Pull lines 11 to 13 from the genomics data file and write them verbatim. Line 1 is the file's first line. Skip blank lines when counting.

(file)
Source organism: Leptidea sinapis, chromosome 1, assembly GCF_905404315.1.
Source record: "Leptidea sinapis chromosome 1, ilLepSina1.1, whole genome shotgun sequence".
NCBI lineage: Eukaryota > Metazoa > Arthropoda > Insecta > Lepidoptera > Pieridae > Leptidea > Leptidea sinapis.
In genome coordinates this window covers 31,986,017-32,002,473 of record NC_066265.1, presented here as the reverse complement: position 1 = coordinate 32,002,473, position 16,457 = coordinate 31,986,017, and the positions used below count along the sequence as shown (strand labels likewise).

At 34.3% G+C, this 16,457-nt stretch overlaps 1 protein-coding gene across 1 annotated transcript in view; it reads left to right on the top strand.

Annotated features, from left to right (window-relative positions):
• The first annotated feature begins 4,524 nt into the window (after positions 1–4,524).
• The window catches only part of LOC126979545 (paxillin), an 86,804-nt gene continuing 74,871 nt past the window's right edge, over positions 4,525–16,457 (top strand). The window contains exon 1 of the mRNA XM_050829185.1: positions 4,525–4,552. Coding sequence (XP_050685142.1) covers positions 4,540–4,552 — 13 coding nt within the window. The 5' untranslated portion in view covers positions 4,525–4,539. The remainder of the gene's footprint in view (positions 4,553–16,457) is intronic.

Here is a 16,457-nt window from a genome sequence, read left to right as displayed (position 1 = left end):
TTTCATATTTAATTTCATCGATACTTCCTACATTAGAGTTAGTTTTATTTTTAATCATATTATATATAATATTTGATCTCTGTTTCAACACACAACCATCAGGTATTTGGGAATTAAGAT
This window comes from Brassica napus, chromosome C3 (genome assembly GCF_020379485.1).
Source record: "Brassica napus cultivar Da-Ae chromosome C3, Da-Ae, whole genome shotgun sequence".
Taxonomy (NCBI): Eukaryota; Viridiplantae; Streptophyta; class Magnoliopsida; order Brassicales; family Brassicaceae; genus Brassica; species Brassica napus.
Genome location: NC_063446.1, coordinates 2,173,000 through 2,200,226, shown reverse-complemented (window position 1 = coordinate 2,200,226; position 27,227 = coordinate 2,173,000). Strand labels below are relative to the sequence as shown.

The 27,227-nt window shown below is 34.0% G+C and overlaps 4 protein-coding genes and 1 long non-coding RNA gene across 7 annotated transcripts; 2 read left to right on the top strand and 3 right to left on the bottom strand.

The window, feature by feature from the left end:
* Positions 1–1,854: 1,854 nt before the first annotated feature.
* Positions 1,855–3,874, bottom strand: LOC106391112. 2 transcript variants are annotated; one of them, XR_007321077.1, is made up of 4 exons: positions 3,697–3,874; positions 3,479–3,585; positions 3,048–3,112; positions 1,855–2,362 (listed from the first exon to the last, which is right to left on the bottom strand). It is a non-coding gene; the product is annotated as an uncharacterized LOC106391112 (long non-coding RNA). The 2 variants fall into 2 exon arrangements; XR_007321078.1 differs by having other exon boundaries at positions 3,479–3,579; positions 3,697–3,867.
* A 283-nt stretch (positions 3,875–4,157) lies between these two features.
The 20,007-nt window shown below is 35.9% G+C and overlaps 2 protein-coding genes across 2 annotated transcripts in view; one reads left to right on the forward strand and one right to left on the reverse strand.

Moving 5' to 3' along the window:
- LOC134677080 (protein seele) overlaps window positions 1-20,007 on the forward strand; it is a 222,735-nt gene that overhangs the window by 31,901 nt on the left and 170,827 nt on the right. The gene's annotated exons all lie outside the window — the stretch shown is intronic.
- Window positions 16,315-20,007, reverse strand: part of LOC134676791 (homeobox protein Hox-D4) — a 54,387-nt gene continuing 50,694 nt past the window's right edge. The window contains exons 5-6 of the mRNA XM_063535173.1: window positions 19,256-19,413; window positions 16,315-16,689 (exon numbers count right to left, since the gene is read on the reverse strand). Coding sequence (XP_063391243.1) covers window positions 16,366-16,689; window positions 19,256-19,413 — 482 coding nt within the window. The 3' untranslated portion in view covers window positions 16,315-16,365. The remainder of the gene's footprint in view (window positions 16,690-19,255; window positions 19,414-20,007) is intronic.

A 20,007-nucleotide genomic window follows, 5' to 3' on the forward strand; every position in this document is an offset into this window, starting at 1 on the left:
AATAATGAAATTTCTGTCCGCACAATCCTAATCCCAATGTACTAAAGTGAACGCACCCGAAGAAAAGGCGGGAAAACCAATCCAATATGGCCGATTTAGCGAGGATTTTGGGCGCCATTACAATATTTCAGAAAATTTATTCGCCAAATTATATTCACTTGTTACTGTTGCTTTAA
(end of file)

This window comes from Brassica napus, chromosome C3 (genome assembly GCF_020379485.1).
Source record: "Brassica napus cultivar Da-Ae chromosome C3, Da-Ae, whole genome shotgun sequence".
Taxonomy (NCBI): Eukaryota; Viridiplantae; Streptophyta; class Magnoliopsida; order Brassicales; family Brassicaceae; genus Brassica; species Brassica napus.